So, gamebook writeups to come, in the near(ish) future. As a longtime fan of Roger Zelazny, and Amber, I'm really excited about getting to do this.

Also, while we're talking about sci-fi - which I sort of did, a few paragraphs back - the raison d'ĂȘtre of science fiction is the subject of discussion right now over on Roz Morris's Nail Your Novel blog. Some good points here.

That said, keep in mind that Roz isn't a big fan of Doctor Who. And in my book, that's tantamount to heresy.

(Post by Paul Gresty)

Saturday, October 18, 2014

Steve Jackson's "Sorcery!" - The Seven Serpents playthrough

Originally published at by Justin MacCormack - Please be sure to check out the original article, and support the author by purchasing his latest book, "Return to 'Return to Oz', and other tales".

Written by Steve Jackson, Artwork by John Blanche

Alright, The Seven Serpents. Third part of the "Sorcery!" series. No doubt you've been reading how this has gone recently. In the first part, I fell over and died in a field of flowers. And in the second I managed to die from being eaten by rabid poo. Will this session go any better? Don't bet on it.

This book starts out as I'm leaving Khare, thankfully no longer reeking of human feces. I've reset my sheet once again to its initial stats that were rolled up back in The Shamutanti Hills (skill 10, luck 12, stamina 20) and with only 20 gold and 2 meals to my name. By this point in the campaign, we're heading out into the Baklands, a featureless wasteland of - oh crap a swarm of nighthawks are attacking me.

Amazing, I'm only a few moments into this book and already am being attacked by huge forces of evil animals. I throw up a forcefield spell, but the birds simply fly over it and dive-bomb me. Get used to my magic failing me utterly, because it's going to be a recurring theme today! Just watch and see.

And I don't stand a chance against these hawks, because they outnumber me four to one. Thankfully this is one of those 'survive three rounds of combat' sequences, rather than simply being thrown into a mincing machine full of beaks and feathers. After swinging my sword around for a while, a large golden eagle descends and scares the nighthawks away. The eagle is a messenger from back home in Analand, baring a message.

The message basically states the blurb from the back of the book - the Archmage's seven serpents are bringing news of my quest to him, and I need to go kill the buggers. Who wants to bet on how many of them I'm able to find before I die a horrible and gruesome, poo-smelling death this time? I'm betting on three.

Making camp for the night, I am confronted by a talking tree. My first urge is to purge the abominable thing with fire, but the tree doesn't seem to be about to murder me in my sleep. Instead it simply advises that I head off to the east to visit a friendly neighbourhood wizard. Said wizard, Shadrack, seems a friendly enough chap who tells me the history of the seven serpents, warns me that there is a special way to kill each one, and gives me a horn to blow on if I ever get in trouble. He then lets me sleep in his cave for the night, and surprisingly does not slit my throat, steal my food, or sell me into slavery - which instantly ranks him as a nicer man than the entire population of Khare!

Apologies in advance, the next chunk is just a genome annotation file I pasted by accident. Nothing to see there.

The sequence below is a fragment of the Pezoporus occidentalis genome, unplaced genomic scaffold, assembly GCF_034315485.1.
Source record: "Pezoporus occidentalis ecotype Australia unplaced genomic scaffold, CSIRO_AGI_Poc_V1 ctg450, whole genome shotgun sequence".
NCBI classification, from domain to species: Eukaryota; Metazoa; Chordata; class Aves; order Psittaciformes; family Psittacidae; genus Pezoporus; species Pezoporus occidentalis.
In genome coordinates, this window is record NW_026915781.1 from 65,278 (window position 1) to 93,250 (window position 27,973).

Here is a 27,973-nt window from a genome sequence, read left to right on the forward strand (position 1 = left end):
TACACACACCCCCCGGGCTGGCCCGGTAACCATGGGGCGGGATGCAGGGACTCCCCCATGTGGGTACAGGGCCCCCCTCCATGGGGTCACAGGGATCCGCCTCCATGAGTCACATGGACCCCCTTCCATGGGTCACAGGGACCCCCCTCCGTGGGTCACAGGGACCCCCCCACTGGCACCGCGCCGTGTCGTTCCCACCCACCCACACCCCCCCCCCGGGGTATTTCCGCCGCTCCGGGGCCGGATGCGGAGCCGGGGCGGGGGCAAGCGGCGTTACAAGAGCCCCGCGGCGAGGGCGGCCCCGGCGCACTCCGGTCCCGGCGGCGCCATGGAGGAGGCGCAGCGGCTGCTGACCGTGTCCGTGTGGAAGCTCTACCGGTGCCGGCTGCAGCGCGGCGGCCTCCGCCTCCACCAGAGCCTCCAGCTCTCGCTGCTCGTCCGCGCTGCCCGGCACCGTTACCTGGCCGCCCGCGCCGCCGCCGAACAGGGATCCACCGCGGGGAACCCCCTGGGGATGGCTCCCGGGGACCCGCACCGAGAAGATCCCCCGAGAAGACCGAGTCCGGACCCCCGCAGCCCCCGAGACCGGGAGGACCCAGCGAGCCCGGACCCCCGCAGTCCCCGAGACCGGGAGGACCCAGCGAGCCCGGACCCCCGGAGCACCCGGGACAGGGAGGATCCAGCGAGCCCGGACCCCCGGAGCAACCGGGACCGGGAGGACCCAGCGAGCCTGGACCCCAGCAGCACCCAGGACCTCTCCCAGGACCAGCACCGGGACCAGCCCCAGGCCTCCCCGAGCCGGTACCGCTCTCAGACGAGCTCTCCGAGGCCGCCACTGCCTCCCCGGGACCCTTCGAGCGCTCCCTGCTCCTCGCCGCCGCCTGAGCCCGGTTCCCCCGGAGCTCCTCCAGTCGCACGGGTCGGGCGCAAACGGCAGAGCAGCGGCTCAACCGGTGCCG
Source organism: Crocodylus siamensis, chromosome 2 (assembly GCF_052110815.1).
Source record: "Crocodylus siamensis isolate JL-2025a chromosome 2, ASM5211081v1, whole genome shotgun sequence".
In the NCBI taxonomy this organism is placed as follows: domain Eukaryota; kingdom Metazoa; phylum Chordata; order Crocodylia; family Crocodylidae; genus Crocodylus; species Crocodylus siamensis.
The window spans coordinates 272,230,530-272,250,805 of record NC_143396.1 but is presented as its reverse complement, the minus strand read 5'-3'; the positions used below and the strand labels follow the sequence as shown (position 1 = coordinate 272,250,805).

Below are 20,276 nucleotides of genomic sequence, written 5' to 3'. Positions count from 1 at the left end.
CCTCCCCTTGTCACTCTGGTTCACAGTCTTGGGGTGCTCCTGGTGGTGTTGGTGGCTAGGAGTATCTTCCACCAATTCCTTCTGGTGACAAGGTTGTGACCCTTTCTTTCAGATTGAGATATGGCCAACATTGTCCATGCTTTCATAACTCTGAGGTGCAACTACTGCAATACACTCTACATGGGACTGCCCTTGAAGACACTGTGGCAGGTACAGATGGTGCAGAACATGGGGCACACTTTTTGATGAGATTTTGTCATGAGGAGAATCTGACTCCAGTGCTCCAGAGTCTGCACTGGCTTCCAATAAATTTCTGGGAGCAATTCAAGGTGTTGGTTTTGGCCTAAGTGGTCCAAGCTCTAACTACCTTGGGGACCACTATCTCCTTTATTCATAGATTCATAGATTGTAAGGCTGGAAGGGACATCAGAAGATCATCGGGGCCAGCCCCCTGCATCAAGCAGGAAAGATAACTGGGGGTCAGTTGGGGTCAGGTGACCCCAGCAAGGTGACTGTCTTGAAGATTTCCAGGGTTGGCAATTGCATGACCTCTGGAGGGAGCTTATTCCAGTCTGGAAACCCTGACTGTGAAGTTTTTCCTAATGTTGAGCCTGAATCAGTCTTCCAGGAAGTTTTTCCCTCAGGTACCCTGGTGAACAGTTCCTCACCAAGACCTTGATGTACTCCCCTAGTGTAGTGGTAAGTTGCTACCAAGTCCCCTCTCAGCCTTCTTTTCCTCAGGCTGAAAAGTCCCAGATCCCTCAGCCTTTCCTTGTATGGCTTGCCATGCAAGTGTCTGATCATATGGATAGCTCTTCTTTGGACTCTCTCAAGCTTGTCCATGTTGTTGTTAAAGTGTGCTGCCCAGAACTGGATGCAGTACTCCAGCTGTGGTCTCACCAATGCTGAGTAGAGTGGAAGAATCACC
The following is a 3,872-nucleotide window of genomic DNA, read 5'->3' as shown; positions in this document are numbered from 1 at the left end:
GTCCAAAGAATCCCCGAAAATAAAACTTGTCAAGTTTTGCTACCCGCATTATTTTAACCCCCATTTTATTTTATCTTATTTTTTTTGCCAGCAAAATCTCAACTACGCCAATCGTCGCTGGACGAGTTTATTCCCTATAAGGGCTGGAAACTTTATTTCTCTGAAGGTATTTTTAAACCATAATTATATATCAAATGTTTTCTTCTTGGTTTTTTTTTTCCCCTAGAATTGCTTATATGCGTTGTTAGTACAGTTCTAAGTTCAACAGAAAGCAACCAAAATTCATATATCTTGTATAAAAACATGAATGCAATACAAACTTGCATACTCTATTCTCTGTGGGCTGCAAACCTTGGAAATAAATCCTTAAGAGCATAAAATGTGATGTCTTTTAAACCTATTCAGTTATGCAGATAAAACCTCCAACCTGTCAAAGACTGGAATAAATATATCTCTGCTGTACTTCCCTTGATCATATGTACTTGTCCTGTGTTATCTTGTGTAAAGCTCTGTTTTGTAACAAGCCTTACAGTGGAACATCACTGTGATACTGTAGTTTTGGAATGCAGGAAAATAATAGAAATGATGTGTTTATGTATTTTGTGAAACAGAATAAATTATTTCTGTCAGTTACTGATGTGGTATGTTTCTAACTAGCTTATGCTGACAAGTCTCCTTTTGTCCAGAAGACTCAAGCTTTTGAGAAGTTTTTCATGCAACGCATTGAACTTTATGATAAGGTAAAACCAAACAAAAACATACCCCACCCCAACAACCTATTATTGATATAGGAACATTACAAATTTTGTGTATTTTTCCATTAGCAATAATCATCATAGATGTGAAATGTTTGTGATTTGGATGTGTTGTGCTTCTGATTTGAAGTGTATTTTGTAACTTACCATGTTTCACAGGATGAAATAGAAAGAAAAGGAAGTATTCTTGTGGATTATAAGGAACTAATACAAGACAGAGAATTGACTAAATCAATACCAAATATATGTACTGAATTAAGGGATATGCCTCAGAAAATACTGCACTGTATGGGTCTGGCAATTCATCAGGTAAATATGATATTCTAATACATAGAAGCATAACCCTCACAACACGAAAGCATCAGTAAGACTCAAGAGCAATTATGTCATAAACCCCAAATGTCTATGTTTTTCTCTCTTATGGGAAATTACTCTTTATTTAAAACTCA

I leave the wizard's cave and head off along the wasteland again, before I promptly fall prey to a giant beetle. I try to zap it with my awesome lightning spell, but this only results in the beetle getting angrier. It then bites me. I whack it with my sword, and it sprays acid in my face, causing me to lose all sight in my left eye. The giant beetle then chews on my leg for a while until my stamina is down to half its initial score, before I finally kill it. I then wonder why this race of beetle is content to just sit around in the desert waiting for prey, when they are immune to lightning and squirt acid - with powers like that, they could have eaten the entire city of Khare and saved me a whole load of trouble.

Anyway, I'm not in very good shape any more, what with dripping with beetle acid and all that. So when I catch sight of a group of caravans in the horizon, I am keen to stop by and see if I can heal up for a while. When the caravan dwellers start to fire arrows at me, I can't even claim to be surprised. I'd pretty much expected to be stabbed, shot at and set fire to throughout this entire strange adventure, after all.

I hold up my hands to show that I mean no harm, and get to eventually meet the inhabitants of the camp. To my utter joy (by which I mean 'distress') I find that they are a group of black elves, who if we have learned anything about during the "Sorcery!" series, exist to make my life even more difficult. I don't want to tell them that I'm seeking the seven serpents, instead I tell them that I'm a trader. They seem glad to hear this, and urge me into their shop.

The shop owner has a large number of very useless items, which I'm sure are all used in spellcasting. Things like brass pendulums and so on. Two things that he is offering catch my eye - a scroll that is labelled "Secrets of the Baklands", and a book with magical symbols. I want to barter with the store owner in order to get possession of the scroll, but the rules for bartering are more complicated than building a space shuttle.